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Vane Pumps

What is a vane pump?

A type of positive displacement pump that uses the back and forth movement of rectangle shaped vanes inside slots to move fluids. They are sometimes referred to as sliding vane pumps.

How do they work?

The pump includes a cylindrically - shaped rotor turning about its centerline inside of an asymmetrically - shaped casing. The cylindrical rotor has a number of rectangle shaped slots running linearly along the outside of the cylinder. As the cylindrical rotor turns, centrifugal force causes the vanes to move outward, such that the outer edge of the vane stays in touch with the inside surface of the asymmetrically- shaped casing. The asymmetrical shape of the casing causes the vanes to move in and out of the slots as the rotor turns. As the vanes move past the suction port of the pump, a vacuum is created, which draws fluid into the pumping chamber. The fluid then moves between the vanes, and is eventually forced out the discharge port of the pump. Like many rotary pumps, the direction of flow can be reversed by reversing the direction of rotation of the pump.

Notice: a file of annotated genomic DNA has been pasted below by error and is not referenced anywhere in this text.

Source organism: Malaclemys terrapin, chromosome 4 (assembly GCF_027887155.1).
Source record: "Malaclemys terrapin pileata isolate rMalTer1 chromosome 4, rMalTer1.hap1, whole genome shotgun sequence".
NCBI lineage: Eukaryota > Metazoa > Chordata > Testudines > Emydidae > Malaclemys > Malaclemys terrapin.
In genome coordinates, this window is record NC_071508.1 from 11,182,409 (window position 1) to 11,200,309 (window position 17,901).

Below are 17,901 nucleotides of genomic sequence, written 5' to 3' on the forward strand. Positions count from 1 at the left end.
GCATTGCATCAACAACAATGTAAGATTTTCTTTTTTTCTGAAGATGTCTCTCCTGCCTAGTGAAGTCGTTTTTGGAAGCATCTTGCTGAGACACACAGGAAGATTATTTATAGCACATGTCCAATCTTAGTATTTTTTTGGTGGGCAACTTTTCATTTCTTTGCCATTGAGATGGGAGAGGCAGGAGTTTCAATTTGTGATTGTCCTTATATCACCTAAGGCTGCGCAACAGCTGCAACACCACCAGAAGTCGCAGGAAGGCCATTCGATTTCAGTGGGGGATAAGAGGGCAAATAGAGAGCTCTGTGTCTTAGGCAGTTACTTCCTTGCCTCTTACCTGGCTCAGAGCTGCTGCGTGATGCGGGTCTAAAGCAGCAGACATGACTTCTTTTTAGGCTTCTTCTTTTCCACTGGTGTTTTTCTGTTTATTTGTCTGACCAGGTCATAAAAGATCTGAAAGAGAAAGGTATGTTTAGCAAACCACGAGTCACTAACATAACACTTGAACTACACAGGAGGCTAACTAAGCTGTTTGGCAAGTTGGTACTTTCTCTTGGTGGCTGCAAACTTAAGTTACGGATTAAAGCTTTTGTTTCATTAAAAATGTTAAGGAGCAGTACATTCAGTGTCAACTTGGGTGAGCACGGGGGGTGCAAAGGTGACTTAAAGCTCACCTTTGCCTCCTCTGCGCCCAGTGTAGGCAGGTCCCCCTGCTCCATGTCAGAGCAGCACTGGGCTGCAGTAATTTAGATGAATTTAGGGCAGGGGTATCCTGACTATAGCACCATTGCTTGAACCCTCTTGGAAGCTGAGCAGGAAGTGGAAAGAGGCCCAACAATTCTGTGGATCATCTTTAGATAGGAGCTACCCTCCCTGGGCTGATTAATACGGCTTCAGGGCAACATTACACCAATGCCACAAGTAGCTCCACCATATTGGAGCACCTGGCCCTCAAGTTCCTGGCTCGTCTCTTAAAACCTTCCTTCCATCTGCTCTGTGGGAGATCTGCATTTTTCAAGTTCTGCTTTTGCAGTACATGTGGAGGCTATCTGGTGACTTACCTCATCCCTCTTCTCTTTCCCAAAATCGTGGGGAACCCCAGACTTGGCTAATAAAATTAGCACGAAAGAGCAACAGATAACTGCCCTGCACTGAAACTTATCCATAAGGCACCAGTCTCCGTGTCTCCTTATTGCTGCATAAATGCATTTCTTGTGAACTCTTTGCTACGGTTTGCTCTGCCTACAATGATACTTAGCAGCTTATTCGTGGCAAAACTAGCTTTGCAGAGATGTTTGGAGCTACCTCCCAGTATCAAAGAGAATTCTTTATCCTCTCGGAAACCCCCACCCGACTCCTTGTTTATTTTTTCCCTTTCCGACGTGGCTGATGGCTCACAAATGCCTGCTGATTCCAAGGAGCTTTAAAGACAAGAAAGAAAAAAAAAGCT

Where are they used?

Vane pumps are used in many different positive displacement applications. They can handle thin liquids, like water and gasoline, as well as fluids with low viscosity. They don’t work well with highly viscous fluids, as the higher viscosity would keep the vanes from moving freely in the slots.

Because they handle a range of viscosity, they are widely used for fuel loading terminals and fuel transport vehicles, which carry liquids of varying viscosities. They are often used to move propane, solvents, alcohol, and fuels. They are also used to move soft drink syrups and similar commercial applications.

Vane pums are available in many configurations and can also handle fluids with a wide range of temperatures and pressures. Because they often are used for pumping clean hydrocarbons including gas and light oils, vane pumps are normally constructed with iron casings and rotors. The vanes are often made of carbon, which has good lubricity to keep the vanes sliding inside the slots and against the inside surface of the casing, even when pumping low lubricity fluids like gasoline.

Obviously, the type of fluid you are handling will play a big part in whether this pump is right for your application. High-viscosity or thicker fluids likely mean you'd have to greatly reduce the speed of the pump — and a vane pump might not be the best option. In some cases they may be an alternative to gear pumps for moving clean, relatively low viscosity oils.

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